Does the operation of the TGD have influenced the streamflow of the main stream of the Yangtze River during the dry season? Mean streamflow at the Cuntan, Yichang, Hankou and Datong stations for the dry season during the period of 1956–2015 were exhibited in Figure 4. It can be seen that the streamflow at the Cuntan station increased slightly after the year of 2003 (Figure 4a). For the lower Yangtze River basin at the Yichang, Hankou and Datong stations, the mean streamflow for the dry season during the post-TGP period was obviously higher than that of the pre-TGP period (Figure 4b–d). The results of the t-test showed that p values of the four stations were all less than 0.05, which indicated the statistical significance difference existed between these two different periods. Table 2 showed the statistical information for the mean streamflow of the dry season at the Cuntan, Yichang, Hankou and Datong stations for the pre-TGD and the post-TGD periods. In this table, Qpre was the observed mean streamflow of the dry season for the pre-TGD period, Qpost was the observed mean streamflow for the dry season during the post-TGD period, Qsim was the reconstructed mean streamflow for the dry season during the post-TGD period. Table 2 showed that the mean streamflow of the dry season increased about 470.14 m3/s during the post-TGD period compared to that of the pre-TGD period at the Cuntan station, however, the mean streamflow of the dry season at the Yichang, Hankou and Datong stations increased higher than that of the Cuntan station. Mean streamflow of the dry season for the period of the post-TGD period increased by 9.01%, 3.57% and 2.1% compared to that of the pre-TGD period at the Yichang, Hankou and Datong stations, respectively (Table 2). As for the reconstructed streamflow, it can be found that the simulated streamflow of the dry season was lower than that of observed streamflow. Thus, it can be inferred that the operation of TGD could even increase the streamflow of the dry season, which could improve the navigation capacity of the Yangtze River during that period (Figure 4b–d).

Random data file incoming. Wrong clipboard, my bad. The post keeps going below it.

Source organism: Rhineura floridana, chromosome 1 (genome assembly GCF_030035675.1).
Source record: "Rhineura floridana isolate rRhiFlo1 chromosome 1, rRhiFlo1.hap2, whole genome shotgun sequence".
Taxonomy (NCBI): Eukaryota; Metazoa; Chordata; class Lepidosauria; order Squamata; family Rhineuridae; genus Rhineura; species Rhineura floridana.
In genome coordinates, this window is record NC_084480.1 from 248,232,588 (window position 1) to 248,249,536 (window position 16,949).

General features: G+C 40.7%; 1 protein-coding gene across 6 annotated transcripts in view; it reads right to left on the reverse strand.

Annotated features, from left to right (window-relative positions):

Cumulative probabilities of the streamflow at the Cuntan, Yichang, Hankou and Datong stations during the pre-TGD and the post-TGD periods in the dry season was analyzed in Figure 5. It can be found that the pattern of the cumulative probabilities of the streamflow at the Cuntan station during the pre-TGD period was similar to that of the post-TGD period (Figure 5a). However, it had clear differences between the Cuntan station and the other stations for the cumulative probabilities of the streamflow in the dry season. The streamflow for the other three stations of the post-TGD period were much greater than that of the pre-TGD period in extreme drought years (p < 10% in Figure 5b–d). Moreover, the cumulative probabilities of the streamflow of the dry season at the Cuntan, Yichang, Hankou and Datong stations during the pre-TGD period were always higher than that of post-TGD period for the drought years (10% < p < 85% in Figure 5). It is noteworthy that the streamflow for all the four stations during the post-TGD period turned to be mildly lower than that of the pre-TGD period for the extreme wet years (p > 85% in Figure 5). Therefore, the TGD could increase the low value streamflow of the extreme drought years and slightly decrease the high value streamflow of the extreme wet years in the downstream.
Figure 6 showed the hydrological annual daily sequence of the beginning of the dry season during the pre-TGD and the post-TGD periods. It can be seen that the TGD operation could advance the beginning date of the dry season at the Yichang, Hankou and Datong stations, while the start date of dry season in the upper Yangtze River basin (Cuntan station) was delayed over 21 days. In fact, the impounding of the TGD has caused the start date of the dry season to be advanced by more than 14, 10 and 9 days at the Yichang, Hankou and Datong stations, respectively. The advancing of the start date of dry season could aggravate the impacts of the drought in October in the lower Yangtze River. However, it should be pointed out that the dry season almost disappeared in some years after the TGD operation, such as the hydrological years of 2012, 2013 and 2014 in Yichang station.